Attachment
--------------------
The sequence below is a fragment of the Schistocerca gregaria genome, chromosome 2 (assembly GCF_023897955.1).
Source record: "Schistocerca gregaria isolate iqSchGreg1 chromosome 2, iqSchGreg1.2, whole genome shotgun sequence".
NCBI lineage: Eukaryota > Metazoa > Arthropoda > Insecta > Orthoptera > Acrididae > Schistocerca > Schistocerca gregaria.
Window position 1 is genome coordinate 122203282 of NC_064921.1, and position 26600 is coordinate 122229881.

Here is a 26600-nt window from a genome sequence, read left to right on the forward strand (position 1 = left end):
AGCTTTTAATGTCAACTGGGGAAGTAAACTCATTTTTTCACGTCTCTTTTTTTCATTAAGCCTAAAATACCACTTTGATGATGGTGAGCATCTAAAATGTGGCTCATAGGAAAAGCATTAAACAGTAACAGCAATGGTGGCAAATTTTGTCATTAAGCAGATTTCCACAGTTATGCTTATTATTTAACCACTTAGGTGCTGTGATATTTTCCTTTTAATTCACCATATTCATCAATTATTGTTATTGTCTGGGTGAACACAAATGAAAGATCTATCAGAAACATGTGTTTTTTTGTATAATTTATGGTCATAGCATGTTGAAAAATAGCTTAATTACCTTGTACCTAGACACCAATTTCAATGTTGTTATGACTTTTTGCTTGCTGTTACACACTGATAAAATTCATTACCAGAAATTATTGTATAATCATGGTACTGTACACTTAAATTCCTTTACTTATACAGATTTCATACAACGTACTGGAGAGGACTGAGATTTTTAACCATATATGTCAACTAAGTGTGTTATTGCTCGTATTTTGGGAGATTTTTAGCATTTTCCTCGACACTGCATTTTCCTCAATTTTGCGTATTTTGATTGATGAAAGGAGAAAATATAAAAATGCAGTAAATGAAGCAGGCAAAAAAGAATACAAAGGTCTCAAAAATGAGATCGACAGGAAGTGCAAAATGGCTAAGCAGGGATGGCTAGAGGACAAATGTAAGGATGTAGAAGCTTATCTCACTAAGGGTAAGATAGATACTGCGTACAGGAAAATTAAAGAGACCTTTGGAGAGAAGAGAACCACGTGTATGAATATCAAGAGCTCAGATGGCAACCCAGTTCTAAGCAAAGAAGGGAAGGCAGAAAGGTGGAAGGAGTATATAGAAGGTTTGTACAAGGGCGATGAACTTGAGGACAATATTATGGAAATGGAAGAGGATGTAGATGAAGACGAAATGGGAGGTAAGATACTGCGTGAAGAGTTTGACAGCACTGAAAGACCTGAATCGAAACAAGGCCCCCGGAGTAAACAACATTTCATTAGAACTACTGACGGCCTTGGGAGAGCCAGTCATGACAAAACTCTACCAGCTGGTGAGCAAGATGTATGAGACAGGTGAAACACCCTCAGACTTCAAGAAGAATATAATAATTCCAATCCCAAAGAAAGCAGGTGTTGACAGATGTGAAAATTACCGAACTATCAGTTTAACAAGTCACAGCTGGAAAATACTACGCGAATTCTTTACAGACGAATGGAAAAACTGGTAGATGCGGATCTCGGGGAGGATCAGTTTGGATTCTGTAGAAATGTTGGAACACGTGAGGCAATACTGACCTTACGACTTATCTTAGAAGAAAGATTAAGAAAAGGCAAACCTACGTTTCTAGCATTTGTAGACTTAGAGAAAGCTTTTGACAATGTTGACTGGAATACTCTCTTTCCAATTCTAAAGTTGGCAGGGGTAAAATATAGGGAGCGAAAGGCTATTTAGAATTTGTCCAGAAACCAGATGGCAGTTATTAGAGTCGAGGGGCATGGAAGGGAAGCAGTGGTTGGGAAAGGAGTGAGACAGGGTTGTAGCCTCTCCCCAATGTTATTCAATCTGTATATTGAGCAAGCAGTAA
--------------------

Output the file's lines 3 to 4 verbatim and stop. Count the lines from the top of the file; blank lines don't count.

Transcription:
NCBI lineage: Eukaryota > Metazoa > Arthropoda > Insecta > Orthoptera > Acrididae > Schistocerca > Schistocerca gregaria.
Window position 1 is genome coordinate 122203282 of NC_064921.1, and position 26600 is coordinate 122229881.